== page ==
Mitsubishi Electric air conditioners

Covering both domestic and commercial sides of the Australian market, across wall-mounted, ducted, console split, bulkhead, ceiling mounted and multi-head systems, Mitsubishi Electric is a one-stop shop for every kind of air conditioner. If you’re bored of the traditional white finish, some models come in a black or silver finish for something different. Wide and long airflow patterns from specifically designed horizontal vanes help push air further into the room. The Mitsubishi Electric wall-mounted range offers both ‘premium’ inverter and standard ‘classic’ single speed compressor versions.

Different models offer focuses on different features, such as the MSZ-GE series which operates extremely quietly – as low as 19dBA. Wi-Fi control (available with compatible models) allows you to connect through your smartphone, tablet or computer, so there’s no more fumbling around for the remote. Some models are even potentially DRED compatible. The Catechin air cleaning filter is claimed to prevent the spread of bacteria and viruses, as well as generally improving the air quality, while the Plasma Duo Filter System adds filters that remove odours. Mitsubishi Electric’s wall-mounted systems can be picked up for less than $1,000, with prices ranging up to just under $3,000. Mitsubishi Electric was rated four stars in this year’s review, with a mixture of three and four stars across specific categories.

LG air conditioners

Claiming to provide a wider operation range than regular air conditioners, LG has six different wall-mounted, split system, ducted and multi split systems to choose from. All are reverse cycle and include the ‘Active Energy Control’ feature, which allows users to set a cap on the unit’s energy consumption to improve energy efficiency. LG air conditioners also offer four-way air control – both vertical and horizontal air flow adjustment. Wi-Fi Smart Control is available with compatible models as an optional add-on.

Features to look out for in particular models include sleep mode with ultra-low operating sound (19dbA), outdoor quiet mode – to reduce noise from the exterior unit – and multiple kinds of filtration and auto-cleaning systems. LG units can be found for under $1,000, with price points reaching up to over $3,000. LG was rated three stars in every research category in 2017.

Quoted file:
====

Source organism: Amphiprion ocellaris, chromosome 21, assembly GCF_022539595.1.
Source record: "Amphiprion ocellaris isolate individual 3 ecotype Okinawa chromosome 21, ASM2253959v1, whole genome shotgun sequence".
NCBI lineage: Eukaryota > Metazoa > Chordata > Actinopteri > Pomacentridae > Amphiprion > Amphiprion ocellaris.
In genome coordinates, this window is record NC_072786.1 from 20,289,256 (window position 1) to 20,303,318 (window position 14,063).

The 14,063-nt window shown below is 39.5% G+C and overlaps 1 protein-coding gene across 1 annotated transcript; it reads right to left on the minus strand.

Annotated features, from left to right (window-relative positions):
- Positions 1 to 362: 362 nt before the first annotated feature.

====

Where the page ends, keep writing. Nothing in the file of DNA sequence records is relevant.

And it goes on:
Samsung air conditioners

With a focus more on ducted and commercial-grade air conditioning, Samsung offers just one model of domestic wall-mounted air conditioner. With an 8kW cooling capacity, turbo mode for maximum speed to reach the set temperature quickly, and an auto mode that automatically selects the required operating mode (heat or cool) to reach and maintain the set temperature, you can expect reliable temperature control from your Samsung air conditioner. The Auto Clean feature will automatically keep the fan running on low speed for a bit after the air conditioner is switched off, to dry off the heat exchanger and prevent bacteria growth.

It’s not so strong on the energy efficiency front though, with a two star energy rating. However, it’s a Demand Response Enabled Device (DRED), which means that, depending on your energy provider, you can opt in to have power consumption limited during peak demand times in order to reduce strain on the network, while also potentially saving you money. Samsung rated three stars overall in 2017, with three stars in most other categories, too.

Other air conditioner brands

While the following brands did not receive the minimum sample size required to be included in our 2017 review, they may still be worth considering.